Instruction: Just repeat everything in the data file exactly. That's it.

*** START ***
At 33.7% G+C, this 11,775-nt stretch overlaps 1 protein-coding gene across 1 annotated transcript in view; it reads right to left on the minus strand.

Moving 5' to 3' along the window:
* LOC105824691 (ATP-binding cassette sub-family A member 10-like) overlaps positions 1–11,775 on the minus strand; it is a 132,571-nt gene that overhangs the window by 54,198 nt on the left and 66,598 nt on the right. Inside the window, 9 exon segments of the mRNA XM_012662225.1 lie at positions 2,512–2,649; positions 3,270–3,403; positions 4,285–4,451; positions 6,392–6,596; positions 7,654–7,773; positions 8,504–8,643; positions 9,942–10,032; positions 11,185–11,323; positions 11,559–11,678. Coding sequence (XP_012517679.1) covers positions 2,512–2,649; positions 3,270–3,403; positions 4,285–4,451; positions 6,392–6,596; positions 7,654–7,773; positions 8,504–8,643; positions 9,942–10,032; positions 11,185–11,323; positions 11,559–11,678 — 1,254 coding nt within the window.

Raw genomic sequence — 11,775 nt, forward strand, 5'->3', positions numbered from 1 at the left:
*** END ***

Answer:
At 33.7% G+C, this 11,775-nt stretch overlaps 1 protein-coding gene across 1 annotated transcript in view; it reads right to left on the minus strand.

Moving 5' to 3' along the window:
* LOC105824691 (ATP-binding cassette sub-family A member 10-like) overlaps positions 1–11,775 on the minus strand; it is a 132,571-nt gene that overhangs the window by 54,198 nt on the left and 66,598 nt on the right. Inside the window, 9 exon segments of the mRNA XM_012662225.1 lie at positions 2,512–2,649; positions 3,270–3,403; positions 4,285–4,451; positions 6,392–6,596; positions 7,654–7,773; positions 8,504–8,643; positions 9,942–10,032; positions 11,185–11,323; positions 11,559–11,678. Coding sequence (XP_012517679.1) covers positions 2,512–2,649; positions 3,270–3,403; positions 4,285–4,451; positions 6,392–6,596; positions 7,654–7,773; positions 8,504–8,643; positions 9,942–10,032; positions 11,185–11,323; positions 11,559–11,678 — 1,254 coding nt within the window.

Raw genomic sequence — 11,775 nt, forward strand, 5'->3', positions numbered from 1 at the left: